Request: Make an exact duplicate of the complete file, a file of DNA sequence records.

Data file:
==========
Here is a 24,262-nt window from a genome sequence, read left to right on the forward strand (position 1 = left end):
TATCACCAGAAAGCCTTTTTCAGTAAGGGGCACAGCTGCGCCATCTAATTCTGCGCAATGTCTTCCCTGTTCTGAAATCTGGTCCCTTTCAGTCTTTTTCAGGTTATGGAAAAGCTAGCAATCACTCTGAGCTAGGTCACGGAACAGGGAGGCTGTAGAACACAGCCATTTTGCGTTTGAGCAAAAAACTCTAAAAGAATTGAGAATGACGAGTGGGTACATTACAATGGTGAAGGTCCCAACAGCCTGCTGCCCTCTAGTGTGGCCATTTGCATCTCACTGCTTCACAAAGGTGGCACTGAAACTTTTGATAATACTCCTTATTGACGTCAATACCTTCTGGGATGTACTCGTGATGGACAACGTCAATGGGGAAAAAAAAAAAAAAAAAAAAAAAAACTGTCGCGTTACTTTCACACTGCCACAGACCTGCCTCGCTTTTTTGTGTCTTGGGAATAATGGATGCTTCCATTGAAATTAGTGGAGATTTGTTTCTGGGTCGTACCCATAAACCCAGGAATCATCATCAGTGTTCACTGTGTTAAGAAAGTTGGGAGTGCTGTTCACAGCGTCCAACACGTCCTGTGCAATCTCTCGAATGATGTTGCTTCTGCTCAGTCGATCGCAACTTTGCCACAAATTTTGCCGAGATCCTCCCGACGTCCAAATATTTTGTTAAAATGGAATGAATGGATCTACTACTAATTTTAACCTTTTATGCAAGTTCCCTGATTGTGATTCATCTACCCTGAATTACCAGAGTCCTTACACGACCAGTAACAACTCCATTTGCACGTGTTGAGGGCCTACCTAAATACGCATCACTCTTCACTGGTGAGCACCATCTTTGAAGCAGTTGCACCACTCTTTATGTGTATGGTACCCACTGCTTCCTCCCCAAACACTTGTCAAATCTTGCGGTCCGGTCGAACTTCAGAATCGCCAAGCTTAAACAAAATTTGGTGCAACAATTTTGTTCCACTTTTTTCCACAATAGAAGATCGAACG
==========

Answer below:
Here is a 24,262-nt window from a genome sequence, read left to right on the forward strand (position 1 = left end):
TATCACCAGAAAGCCTTTTTCAGTAAGGGGCACAGCTGCGCCATCTAATTCTGCGCAATGTCTTCCCTGTTCTGAAATCTGGTCCCTTTCAGTCTTTTTCAGGTTATGGAAAAGCTAGCAATCACTCTGAGCTAGGTCACGGAACAGGGAGGCTGTAGAACACAGCCATTTTGCGTTTGAGCAAAAAACTCTAAAAGAATTGAGAATGACGAGTGGGTACATTACAATGGTGAAGGTCCCAACAGCCTGCTGCCCTCTAGTGTGGCCATTTGCATCTCACTGCTTCACAAAGGTGGCACTGAAACTTTTGATAATACTCCTTATTGACGTCAATACCTTCTGGGATGTACTCGTGATGGACAACGTCAATGGGGAAAAAAAAAAAAAAAAAAAAAAAAACTGTCGCGTTACTTTCACACTGCCACAGACCTGCCTCGCTTTTTTGTGTCTTGGGAATAATGGATGCTTCCATTGAAATTAGTGGAGATTTGTTTCTGGGTCGTACCCATAAACCCAGGAATCATCATCAGTGTTCACTGTGTTAAGAAAGTTGGGAGTGCTGTTCACAGCGTCCAACACGTCCTGTGCAATCTCTCGAATGATGTTGCTTCTGCTCAGTCGATCGCAACTTTGCCACAAATTTTGCCGAGATCCTCCCGACGTCCAAATATTTTGTTAAAATGGAATGAATGGATCTACTACTAATTTTAACCTTTTATGCAAGTTCCCTGATTGTGATTCATCTACCCTGAATTACCAGAGTCCTTACACGACCAGTAACAACTCCATTTGCACGTGTTGAGGGCCTACCTAAATACGCATCACTCTTCACTGGTGAGCACCATCTTTGAAGCAGTTGCACCACTCTTTATGTGTATGGTACCCACTGCTTCCTCCCCAAACACTTGTCAAATCTTGCGGTCCGGTCGAACTTCAGAATCGCCAAGCTTAAACAAAATTTGGTGCAACAATTTTGTTCCACTTTTTTCCACAATAGAAGATCGAACG